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This kind of integration between wireline and wireless services sounds great. But AT&T and Verizon (Wireless), which own their own wireless infrastructure, haven't been able to do this fully yet. It's also proven difficult for Sprint and the cable operators, which are in a partnership somewhat similar to what you are suggesting, to really achieve tight integration between wireline services and wireless services. So why do you think that Qwest can do it?
Mueller: First, we are good partners. Second, I think it's way too early to say it can't be done. Just because others have not done it doesn't mean it's something we shouldn't look at. I think it's something yet to come.
I'm not saying that because others haven't done it, it's impossible. But it's proven to be a difficult task for even one company that owns both wireless and wireline assets. So why would Qwest, which doesn't own any wireless infrastructure and will have to rely entirely on a partner for that piece of the service, be able to deliver this better or quicker than the others?
Mueller: I think there is more to come. Broadband wireless is going to change the face of the way we do business. We haven't even seen the applications to come. We don't even have the bandwidth in wireless yet to have a significant go at it.
I think that's coming. It's within our eyesight. You've got the 700MHz auction. You've got WiMax--Sprint and Clearwire, whatever they decide to do, if they do it together or on their own. That is going to enable a lot.
I like our position there because it really isn't out there yet. We get to play at the front end of this and not the back end.
Qwest sold the last of its wireless assets in 2004. Looking back, was that a mistake? You say you like your position, and yet your position is that you don't own any of your own infrastructure.
Mueller: I like our position in the market. But one is an economic choice, and one is a market choice, OK? Now, I can't comment on whether it was a mistake. I wasn't here when the assets were sold.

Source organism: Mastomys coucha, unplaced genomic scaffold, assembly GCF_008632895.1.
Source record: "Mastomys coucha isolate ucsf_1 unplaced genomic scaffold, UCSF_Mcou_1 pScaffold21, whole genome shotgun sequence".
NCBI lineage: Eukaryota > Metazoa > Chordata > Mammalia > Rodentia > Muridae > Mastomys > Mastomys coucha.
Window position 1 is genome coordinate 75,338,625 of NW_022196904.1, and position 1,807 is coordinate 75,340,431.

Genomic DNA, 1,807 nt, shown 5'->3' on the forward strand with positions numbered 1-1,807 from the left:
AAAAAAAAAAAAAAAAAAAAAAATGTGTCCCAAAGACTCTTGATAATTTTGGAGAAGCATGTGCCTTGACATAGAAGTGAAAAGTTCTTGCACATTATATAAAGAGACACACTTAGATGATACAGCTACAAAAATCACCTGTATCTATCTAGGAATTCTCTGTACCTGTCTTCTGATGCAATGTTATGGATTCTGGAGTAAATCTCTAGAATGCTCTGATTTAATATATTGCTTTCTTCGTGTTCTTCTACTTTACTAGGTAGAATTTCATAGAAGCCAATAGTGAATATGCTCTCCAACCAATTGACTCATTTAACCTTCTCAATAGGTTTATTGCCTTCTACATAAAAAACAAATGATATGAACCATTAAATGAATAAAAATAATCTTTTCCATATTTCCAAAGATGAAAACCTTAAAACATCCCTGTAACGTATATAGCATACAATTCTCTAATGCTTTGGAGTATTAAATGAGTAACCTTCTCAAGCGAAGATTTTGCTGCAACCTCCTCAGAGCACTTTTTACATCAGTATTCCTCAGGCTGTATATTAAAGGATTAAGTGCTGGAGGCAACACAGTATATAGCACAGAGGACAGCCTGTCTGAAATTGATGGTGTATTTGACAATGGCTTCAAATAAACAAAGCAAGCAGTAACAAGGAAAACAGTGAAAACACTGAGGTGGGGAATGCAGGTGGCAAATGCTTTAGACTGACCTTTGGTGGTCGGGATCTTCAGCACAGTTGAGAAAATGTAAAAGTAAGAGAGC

Richardson: The assets had such limited coverage and didn't meet the needs of the marketplace because it didn't have nationwide coverage.
You mentioned Sprint and Clearwire, and their efforts to build nationwide WiMax networks. Would you be willing to invest in helping them build a nationwide WiMax network?
Mueller: I doubt it. I mean, it would have to be powerful economics for us.
You also mentioned earlier today wanting to partner with whoever wins spectrum in the Federal Communications Commission's 700MHz spectrum auction. What kind of partnership would Qwest have with a company that wins this spectrum? Would Qwest lease the capacity and put together its own network?
Mueller: All I meant by that is that there could possibly be another wholesale network that comes out of that auction. We obviously aren't bidding on the spectrum, so we aren't looking to be an investor in the spectrum or the build-out.
We just think there are going to be more big wireless-broadband networks. It won't be just Sprint or Clearwire and WiMax. Possibly, it could be AT&T and Verizon, or a third party that comes out of this. So we would look for anybody that we could be partners with and retail off their network.
Let's shift gears here for a minute to broadband. You talked about Qwest's commitment to upgrading its network by taking fiber to the node or fiber to the neighborhood. Why doesn't Qwest follow Verizon's lead and just take fiber to the home?
Mueller: It's too expensive. We don't see the return.
But Wall Street seems to have looked favorably on Verizon's strategy, and it's starting to pay off. They seem to have a long-term vision.
Mueller: We don't have the resources.
Aren't you worried about commoditizing your network by not offering services like TV?
Mueller: No, that is what we have DirecTV for.
Yes, but you are relying on another company to offer a service to your customers. And you are just providing the transport.
Mueller: We like them.
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